The Interior Ministry issued a statement Tuesday accusing Prince Sisowath Thomico of falsely claiming that the ministry has registered his fledgling Sangkum Jatiniyum Front Party.
Prince Thomico responded by accusing the ministry of trying to mislead the public.
The prince also said that considering the Interior Ministry was capable of swapping land inside the city block housing the Royal Palace with private investors last year, registering his party should be easy.
The Interior Ministry said that it still cannot register the SJFP because the party has not provided adequate information about its political platform and the location of party offices.
“The Ministry of Interior sold out the Royal Palace’s land—how dare it make such a sale? Why is registering my party [as] problematic?” Prince Thomico said.
The Interior Ministry’s logistics department, located in the southwestern corner of the Royal Palace block, was traded to property developer Phanimex Co Ltd in July 2005.
In return for the lucrative land in the corner of the Royal Palace compound, Phanimex will construct alternative building for the Interior Ministry outside Phnom Penh.
Prince Thomico said that the technical problems with registering his party at the Interior Ministry were too complicated to explain quickly.
Interior Minister Sar Kheng said in an August statement that the ministry would not allow the SJFP to open offices. Sar Kheng said this was because it was unclear whether the SJFP was a political party, an alliance of parties, an NGO or an association.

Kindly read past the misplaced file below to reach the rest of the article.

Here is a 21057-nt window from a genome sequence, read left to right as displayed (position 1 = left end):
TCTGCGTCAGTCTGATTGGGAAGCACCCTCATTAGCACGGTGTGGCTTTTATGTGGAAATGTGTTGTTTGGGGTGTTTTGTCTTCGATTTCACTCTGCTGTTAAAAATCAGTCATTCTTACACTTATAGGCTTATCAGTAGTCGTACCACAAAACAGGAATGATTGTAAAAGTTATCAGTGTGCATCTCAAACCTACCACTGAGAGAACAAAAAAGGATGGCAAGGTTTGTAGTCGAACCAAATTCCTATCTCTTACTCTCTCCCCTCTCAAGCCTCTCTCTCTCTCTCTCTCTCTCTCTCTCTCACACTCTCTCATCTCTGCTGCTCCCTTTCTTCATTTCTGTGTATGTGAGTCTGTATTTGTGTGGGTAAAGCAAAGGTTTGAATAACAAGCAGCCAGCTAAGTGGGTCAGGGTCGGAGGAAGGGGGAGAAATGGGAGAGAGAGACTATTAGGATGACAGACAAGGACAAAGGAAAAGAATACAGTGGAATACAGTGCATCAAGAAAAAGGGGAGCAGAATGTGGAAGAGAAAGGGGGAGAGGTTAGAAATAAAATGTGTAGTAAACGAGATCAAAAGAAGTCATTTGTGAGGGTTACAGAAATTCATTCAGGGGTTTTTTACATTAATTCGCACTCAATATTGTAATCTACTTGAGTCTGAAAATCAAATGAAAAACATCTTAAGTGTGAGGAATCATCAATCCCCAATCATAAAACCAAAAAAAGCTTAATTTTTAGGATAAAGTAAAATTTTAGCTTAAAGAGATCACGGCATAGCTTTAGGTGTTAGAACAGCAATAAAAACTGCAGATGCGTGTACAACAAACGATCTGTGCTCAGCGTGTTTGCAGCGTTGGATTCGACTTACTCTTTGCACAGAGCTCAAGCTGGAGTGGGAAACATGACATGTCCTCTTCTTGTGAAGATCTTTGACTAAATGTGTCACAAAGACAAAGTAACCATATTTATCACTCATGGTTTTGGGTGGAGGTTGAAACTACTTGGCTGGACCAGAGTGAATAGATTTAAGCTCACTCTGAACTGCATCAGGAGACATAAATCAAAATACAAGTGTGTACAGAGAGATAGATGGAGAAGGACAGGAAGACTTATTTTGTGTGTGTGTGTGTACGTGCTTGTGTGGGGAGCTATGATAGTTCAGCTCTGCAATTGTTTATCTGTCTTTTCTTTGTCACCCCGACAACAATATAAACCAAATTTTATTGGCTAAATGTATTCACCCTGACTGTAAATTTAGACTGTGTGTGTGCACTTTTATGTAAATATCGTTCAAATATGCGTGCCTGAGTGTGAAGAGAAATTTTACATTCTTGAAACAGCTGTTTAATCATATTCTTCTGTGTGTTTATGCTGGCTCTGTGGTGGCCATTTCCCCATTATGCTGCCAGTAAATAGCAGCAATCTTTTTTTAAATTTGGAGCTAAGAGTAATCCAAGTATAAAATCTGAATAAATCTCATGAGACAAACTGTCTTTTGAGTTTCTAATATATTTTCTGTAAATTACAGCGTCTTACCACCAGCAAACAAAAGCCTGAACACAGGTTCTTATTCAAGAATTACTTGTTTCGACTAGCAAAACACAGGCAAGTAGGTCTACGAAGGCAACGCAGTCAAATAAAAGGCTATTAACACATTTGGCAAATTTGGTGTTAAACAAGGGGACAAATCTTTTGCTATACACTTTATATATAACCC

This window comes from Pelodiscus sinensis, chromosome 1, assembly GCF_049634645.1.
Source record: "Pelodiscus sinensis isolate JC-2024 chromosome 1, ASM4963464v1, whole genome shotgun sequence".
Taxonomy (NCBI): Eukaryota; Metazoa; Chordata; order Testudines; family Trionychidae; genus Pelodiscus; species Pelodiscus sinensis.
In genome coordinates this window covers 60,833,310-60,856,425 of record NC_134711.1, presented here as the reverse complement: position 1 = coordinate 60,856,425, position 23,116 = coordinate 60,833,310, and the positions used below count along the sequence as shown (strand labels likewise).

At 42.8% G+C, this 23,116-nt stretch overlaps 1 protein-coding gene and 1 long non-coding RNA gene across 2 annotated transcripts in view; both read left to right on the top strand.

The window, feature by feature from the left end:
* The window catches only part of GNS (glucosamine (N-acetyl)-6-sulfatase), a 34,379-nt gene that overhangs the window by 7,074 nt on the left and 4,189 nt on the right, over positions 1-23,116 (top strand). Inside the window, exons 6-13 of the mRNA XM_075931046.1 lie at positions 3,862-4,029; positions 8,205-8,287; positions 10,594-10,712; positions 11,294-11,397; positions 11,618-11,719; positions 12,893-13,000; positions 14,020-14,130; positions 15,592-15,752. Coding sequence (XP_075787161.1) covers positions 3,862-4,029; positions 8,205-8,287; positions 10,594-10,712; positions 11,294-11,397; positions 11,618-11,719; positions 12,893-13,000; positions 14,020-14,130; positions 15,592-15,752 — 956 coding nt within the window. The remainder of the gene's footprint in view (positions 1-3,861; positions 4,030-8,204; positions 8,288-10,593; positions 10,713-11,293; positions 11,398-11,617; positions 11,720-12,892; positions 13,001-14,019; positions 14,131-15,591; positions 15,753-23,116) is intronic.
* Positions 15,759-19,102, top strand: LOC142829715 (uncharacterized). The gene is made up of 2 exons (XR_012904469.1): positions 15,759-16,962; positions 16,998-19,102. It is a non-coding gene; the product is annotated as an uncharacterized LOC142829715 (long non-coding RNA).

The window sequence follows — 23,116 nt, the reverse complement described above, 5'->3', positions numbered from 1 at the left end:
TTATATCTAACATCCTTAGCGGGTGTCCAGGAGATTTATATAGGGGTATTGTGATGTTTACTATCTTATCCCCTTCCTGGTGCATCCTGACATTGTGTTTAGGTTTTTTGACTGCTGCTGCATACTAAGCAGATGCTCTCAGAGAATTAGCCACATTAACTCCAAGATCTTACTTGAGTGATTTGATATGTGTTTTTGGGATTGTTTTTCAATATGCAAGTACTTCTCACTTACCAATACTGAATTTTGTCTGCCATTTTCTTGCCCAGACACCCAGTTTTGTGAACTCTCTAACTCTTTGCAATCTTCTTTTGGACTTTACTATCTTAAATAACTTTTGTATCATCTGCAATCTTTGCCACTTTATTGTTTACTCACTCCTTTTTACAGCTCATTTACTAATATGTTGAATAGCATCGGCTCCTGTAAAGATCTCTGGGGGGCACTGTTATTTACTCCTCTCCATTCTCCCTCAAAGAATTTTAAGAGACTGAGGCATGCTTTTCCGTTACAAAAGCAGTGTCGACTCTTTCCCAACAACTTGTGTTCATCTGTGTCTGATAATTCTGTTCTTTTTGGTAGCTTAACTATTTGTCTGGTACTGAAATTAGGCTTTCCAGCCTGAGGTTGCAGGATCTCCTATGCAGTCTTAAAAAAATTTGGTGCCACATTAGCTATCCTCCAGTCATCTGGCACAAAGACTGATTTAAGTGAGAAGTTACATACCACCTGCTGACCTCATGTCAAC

SJFP officials said they have been trying to register with the ministry since July, and accused officials of political sabotage.
Interior Ministry spokesman Khieu Sopheak said the ministry is not trying to mislead the public, and just wants Prince Thomico to abide by the law.
“If we were playing a trick, we would seek an order to arrest [Prince Thomico] for his attempt to topple the political regime,” Khieu Sopheak said, referring to the SJFP’s statute, which calls for change to the way Cambodia is run.
Information Minister Khieu Kanharith said the government is not trying to hinder the political ambitions of the prince or anyone else.
“More are welcome, but they have to follow the law,” he said.